What is an annual stewardship campaign?
Running an “Annual Stewardship Campaign” is like taking your normal offertory and enrolling it at a local gym and getting it a personal trainer. Stewardship campaigns can significantly increase the amount of revenue that comes in through the offertory by combining different strategies to encourage people to give.
The basic structure of the Stewardship Campaign is not new. I’m not sure which came first historically, but it is very similar to the annual fundraising campaign that practically every United Way across the United States does every year. The model has been adapted to the special needs and environment of the Church.
A focus on stewardship.
When running an Annual Stewardship Campaign, the focus is more on the ‘why’ than on the ‘how’ or the ‘what’. Having a stewardship focus as a parish means that you are intentionally teaching your parishioners to be good stewards of the gifts that God has given them.
‘Time, Talent, and Treasure’ form the core ask of the Stewardship campaign. There’s a reason for this. The ‘Stewardship’ perspectives sees everything as a gift from God. The Stewardship Campaign seeks to engage every element of each person’s life.
A Stewardship Committee
Annual Stewardship Campaigns take too much time for a Pastor to handle alone. So parishes that use the campaign model recruit parishioners to help manage the details of the campaign. This core group of ‘stewards’ will have a huge impact on whether your campaign is a success or not.
A specific and brief time frame
Nothing kills a campaign like running on and on. Like a marathon that stretches beyond mile 26, the longer the campaign season lasts, the more likely the parish will collapse before it hits the finish line.
When you’re running a stewardship campaign, materials can range from very simple to very complex. On the simple side would be pledge cards placed in the pews during the campaign season. On the complex side, personalized pledge cards that are mailed to every registered household. You’ll also want displays for the Narthex (posters and banners) that tell people who it is Stewardship Campaign Season. You can and should include your $$ goal as well as you ‘why’ for your campaign.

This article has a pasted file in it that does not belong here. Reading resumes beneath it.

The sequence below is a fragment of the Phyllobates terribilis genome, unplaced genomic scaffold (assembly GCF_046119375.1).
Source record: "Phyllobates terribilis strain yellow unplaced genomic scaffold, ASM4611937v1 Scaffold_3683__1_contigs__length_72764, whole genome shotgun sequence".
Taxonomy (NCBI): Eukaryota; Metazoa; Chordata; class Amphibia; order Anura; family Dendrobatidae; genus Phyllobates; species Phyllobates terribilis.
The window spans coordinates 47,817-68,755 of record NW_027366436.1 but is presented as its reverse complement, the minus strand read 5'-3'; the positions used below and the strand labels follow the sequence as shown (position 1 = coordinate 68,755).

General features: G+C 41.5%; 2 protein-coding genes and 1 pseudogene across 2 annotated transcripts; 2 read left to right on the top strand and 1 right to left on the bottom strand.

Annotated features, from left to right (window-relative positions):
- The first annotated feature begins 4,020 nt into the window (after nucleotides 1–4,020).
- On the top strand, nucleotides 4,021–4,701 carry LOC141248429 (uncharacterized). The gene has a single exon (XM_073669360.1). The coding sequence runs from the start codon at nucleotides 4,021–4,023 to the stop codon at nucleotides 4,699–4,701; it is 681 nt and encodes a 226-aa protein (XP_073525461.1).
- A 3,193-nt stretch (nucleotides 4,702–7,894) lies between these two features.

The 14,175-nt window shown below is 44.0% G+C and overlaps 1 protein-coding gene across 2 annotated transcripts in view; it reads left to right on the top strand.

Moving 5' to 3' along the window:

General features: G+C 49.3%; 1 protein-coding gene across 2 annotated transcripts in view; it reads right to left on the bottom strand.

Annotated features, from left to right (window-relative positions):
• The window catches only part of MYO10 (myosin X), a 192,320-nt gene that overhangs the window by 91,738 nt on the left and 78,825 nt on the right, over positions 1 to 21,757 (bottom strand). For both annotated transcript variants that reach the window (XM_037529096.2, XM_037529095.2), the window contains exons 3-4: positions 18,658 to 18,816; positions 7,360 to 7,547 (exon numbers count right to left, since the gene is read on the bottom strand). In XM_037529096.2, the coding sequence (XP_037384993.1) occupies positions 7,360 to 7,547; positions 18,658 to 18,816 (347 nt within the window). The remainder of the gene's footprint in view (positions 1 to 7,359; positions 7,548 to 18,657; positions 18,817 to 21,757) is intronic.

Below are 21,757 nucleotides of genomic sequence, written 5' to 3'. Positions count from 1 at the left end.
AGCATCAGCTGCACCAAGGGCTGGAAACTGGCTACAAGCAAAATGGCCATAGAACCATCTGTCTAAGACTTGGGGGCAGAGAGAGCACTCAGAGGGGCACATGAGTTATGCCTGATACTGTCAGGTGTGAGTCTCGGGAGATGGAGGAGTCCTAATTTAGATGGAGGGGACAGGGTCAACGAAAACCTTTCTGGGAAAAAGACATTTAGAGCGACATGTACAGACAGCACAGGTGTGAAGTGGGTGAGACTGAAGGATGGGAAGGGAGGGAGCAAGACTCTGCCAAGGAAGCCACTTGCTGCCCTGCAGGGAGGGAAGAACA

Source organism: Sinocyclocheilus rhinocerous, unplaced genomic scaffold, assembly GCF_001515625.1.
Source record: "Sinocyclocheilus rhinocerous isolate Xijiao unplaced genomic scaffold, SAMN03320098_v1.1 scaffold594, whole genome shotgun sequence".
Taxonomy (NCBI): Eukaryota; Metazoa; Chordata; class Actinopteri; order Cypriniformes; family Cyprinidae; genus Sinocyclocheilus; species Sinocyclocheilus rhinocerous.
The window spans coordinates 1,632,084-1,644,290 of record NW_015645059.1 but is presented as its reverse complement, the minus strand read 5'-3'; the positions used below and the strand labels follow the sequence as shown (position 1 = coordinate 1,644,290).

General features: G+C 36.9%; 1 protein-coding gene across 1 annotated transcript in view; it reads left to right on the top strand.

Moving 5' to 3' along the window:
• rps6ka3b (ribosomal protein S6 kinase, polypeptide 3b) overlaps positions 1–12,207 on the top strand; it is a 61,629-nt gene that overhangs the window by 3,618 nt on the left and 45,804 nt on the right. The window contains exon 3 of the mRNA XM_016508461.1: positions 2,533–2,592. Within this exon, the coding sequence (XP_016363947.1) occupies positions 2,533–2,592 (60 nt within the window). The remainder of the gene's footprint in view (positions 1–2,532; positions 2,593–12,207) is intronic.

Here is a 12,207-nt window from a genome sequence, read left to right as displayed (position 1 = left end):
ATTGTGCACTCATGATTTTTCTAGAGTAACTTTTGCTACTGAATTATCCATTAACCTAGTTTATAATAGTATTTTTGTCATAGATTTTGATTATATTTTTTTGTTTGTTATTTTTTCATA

Preaching and Volunteer Testimonials
One reason parishes do a Stewardship Campaign is that it sets up a season during the year where they feel comfortable talking about money and getting involved. It would be too much if you did it year round, but if you do it during a set focused time period, people are willing to listen. Preachers and pastors have the responsibility to teach the parish about good giving practices, but should do so in a way that gets people excited about giving to God’s Kingdom. One way to do this is to have parishioners share testimonials at the end of mass about how important the stewardship way of life is to them and how fruitful their giving to the Church has been.
Whenever you ask people for money and they respond, you need to thank them. It is just common courtesy, and it is especially important in fundraising. A printed note or card is not terribly expensive, and can have a big impact on donor satisfaction.
In the more comprehensive versions of the Annual Stewardship Campaign, phone volunteers have been used to follow-up with people who have not completed their pledge cards. Some people might think that this approach is too aggressive, so it’s very important that you have volunteers with a gentle phone manner who don’t think that they’re doing a ‘hard sell’.
Kick-off and Closing events
The primary ‘ask’ in an annual stewardship campaign is the pledge card, so events are just to add some fun and zip to the process. Celebrating meeting your big goal is a fun way to close things up and can be done in a way that appropriate to the time of the liturgical year.
Looking for more articles on annual fund drives? Try these:
Check out The Fundraiser’s Playbook for a full list of fundraising articles.
Would you like to learn more about raising money for Church and Ministry? Check out Letters From The Almoner, now available on Amazon.com.
Image courtesy of Alex Liivet, via the Public Domain.